Adjusting Text Spacing


One feature of CSS that HTML styles have no parallel for is the ability to easily adjust the space between text, including the space between individual letters (kerning), words, and lines of text in a paragraph (leading). Of course, you could resort to non-breaking spaces and the line break tag to get a similar effect with straight HTML, but these are kludges that are difficult to implement, control, and change. With CSS, you have exact control over all of these elements and you can change them as desired.

Adjusting the Space Between Letters

Tracking refers to the amount of space between letters in a word, which in CSS is controlled with the letter-spacing property (Table 4.1). More space between letters often improves the readability of the text. On the other hand, too much space can hamper reading by making individual words appear less distinct on the page.

Table 4.1. Letter-Spacing Values

VALUE

COMPATIBILITY

normal

IE4, FF1, S1, O3.5, CSS1

<length>

IE4, FF1, S1, O3.5, CSS1


In this example (Figure 4.1), space has been removed in the level 1 heading (the book title) to create a cramped effect. The author name and chapter number have been spaced out; however, the spacing was overridden in the actual chapter title ("Down the Rabbit Hole"), so it appears normal.

Figure 4.1. The titles have had their spacing altered for effect, while the main copy has been spaced out to look less crowded.


Tracking or Kerning?

While tracking refers to the spacing between letters in a word, kerning refers to the spacing between individual letter pairs in a proportional font. Is this splitting hairs? There is actually a distinction.

Tracking is applied to a word to equally space all of the letters, while kerning is applied between each letter to give each space the same visual appearance. However, using tracking may mean that some letters are spaced (absolutely speaking) more than others. Although you could use CSS letter spacing to set the space between each letter manually, generally text kerning is accomplished using specialized layout software because it's very hard to do just by eye-balling the letters.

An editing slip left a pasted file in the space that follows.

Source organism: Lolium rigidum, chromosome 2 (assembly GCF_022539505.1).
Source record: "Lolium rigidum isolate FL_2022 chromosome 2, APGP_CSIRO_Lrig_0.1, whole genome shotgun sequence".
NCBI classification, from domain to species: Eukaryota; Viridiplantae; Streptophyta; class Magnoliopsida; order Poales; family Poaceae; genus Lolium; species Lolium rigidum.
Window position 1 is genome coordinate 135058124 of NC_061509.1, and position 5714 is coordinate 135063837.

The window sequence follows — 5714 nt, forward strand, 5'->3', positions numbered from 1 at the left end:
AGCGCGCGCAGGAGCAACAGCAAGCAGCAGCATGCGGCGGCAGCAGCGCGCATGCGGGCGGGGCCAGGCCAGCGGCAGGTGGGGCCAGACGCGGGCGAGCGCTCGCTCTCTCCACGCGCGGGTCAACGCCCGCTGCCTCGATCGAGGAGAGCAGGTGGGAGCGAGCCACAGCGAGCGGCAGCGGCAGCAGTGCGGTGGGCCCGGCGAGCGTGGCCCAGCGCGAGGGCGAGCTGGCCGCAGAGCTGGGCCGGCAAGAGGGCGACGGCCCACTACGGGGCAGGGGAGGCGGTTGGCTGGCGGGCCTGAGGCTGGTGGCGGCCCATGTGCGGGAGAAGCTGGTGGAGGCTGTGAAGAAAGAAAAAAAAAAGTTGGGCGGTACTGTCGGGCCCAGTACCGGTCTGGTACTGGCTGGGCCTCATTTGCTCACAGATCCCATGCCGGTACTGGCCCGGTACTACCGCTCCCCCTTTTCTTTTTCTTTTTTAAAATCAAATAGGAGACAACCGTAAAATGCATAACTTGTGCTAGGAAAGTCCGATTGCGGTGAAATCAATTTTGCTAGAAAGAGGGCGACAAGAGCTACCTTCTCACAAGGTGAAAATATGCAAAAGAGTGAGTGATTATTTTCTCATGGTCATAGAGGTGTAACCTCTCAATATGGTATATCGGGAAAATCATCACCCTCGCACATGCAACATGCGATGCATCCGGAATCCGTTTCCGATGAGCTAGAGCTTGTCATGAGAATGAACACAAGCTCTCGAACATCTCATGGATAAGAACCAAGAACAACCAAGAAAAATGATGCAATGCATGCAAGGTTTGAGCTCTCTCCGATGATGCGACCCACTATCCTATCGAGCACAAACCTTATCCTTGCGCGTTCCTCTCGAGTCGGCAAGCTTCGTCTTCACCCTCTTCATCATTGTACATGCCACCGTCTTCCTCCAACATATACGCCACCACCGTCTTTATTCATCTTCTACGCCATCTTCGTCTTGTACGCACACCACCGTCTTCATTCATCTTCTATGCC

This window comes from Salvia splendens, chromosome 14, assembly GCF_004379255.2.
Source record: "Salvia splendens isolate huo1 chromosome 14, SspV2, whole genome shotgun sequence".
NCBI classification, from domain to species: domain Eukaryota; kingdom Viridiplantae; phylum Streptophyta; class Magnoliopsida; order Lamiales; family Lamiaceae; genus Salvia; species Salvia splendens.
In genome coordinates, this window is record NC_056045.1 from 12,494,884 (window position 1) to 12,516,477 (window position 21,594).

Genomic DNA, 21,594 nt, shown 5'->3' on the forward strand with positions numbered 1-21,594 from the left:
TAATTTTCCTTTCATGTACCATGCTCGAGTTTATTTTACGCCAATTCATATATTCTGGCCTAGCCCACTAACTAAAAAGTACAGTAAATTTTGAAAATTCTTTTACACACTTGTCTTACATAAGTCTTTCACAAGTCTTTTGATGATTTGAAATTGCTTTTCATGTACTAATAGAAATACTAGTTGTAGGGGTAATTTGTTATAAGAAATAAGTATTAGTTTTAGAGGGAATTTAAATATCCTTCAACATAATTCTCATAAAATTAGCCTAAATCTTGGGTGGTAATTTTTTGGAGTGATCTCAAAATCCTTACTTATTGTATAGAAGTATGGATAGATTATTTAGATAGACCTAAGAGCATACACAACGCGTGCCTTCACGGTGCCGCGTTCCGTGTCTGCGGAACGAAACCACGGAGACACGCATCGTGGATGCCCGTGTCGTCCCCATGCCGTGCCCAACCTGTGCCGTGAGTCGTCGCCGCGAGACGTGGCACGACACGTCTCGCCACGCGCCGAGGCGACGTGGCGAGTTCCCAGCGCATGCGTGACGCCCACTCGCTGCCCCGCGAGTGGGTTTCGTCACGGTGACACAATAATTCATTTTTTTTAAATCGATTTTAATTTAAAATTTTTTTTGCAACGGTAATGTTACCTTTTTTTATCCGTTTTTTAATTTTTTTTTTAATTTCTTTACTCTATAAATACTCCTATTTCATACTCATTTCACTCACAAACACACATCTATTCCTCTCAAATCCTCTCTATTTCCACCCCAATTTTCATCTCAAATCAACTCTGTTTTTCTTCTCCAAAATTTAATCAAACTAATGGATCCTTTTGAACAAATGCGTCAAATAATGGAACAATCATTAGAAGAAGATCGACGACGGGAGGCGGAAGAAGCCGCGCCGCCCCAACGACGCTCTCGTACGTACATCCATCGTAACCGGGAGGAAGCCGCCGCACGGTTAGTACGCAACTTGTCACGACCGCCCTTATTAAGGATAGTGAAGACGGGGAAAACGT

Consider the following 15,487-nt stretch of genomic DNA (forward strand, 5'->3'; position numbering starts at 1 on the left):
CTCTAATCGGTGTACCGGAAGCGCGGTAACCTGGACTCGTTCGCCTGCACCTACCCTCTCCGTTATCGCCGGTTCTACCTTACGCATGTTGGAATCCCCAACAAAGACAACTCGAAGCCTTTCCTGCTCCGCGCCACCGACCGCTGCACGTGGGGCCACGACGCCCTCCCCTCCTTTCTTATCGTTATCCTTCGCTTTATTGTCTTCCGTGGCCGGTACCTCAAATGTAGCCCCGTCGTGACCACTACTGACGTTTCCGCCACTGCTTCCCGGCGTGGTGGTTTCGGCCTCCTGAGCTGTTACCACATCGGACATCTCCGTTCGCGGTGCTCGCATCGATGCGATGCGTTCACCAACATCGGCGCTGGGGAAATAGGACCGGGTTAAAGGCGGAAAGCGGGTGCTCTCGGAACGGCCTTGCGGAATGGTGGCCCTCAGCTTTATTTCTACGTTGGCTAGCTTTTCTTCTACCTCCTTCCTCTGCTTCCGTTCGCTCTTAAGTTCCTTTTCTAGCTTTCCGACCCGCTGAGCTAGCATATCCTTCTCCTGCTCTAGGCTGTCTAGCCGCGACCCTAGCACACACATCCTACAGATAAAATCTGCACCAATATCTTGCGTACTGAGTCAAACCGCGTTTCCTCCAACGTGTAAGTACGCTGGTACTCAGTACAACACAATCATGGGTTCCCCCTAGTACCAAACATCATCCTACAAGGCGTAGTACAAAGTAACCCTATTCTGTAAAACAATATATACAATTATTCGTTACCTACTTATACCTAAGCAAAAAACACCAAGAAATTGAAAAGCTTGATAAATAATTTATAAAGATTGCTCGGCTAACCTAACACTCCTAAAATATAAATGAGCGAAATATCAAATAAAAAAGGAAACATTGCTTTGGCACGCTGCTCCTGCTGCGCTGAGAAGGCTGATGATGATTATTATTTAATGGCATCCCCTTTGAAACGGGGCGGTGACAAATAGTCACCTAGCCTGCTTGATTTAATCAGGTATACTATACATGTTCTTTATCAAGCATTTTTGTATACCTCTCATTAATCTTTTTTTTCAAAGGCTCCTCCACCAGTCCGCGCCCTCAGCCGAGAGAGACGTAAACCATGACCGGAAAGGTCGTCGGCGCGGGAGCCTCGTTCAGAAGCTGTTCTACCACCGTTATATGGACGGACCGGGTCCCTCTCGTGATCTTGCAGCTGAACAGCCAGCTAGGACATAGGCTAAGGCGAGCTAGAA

To define tracking:

1.

letter-spacing:


Type the letter-spacing property name, followed by a colon (:) in the CSS definition list (Code 4.1).

Code 4.1. You can use letter spacing to create a visual effect by spacing out or crowding characters, using a positive or negative value, respectively.

[View full width]

<!DOCTYPE html PUBLIC "-//W3C//DTD XHTML 1.0 Strict//EN" "http://www.w3.org/TR/xhtml1/ DTD /xhtml1-strict.dtd"> <html xmlns="http://www.w3.org/1999/xhtml"> <head> <meta http-equiv="Content-Type" content="text/html; charset=UTF-8" /> <title>CSS, DHTML &amp; Ajax | Adjusting Letter Spacing</title> <style type="text/css"> <!-- body {      font-size: 1.2em;      font-family: Georgia, "Times New Roman", times, serif;      letter-spacing: normal; } h1 {     letter-spacing: -5px; } h2 {     letter-spacing: 1.25em; } .author {     letter-spacing: 3px; } .chapterTitle {     letter-spacing: normal; } --> </style> </head> <body> <div >      <h1>Alice's Adventures in Wonderland</h1>      <p >Lewis Carroll</p>      <h2>CHAPTER I<br />         <span >Down the Rabbit-Hole</span></h2> </div> <p >Alice was beginning to get very tired of sitting by her sister on the bank ...</p> <p >So she was considering in her own mind...</p> <p >There was nothing so VERY remarkable in that...<p> </body> </html>

2.

-5px;


Type a value for the letter-spacing property, using either of these:s

  • A positive or negative length value, such as -5px, which sets the absolute space between letters. See "Values and Units Used in this Book" in the Introduction for more details.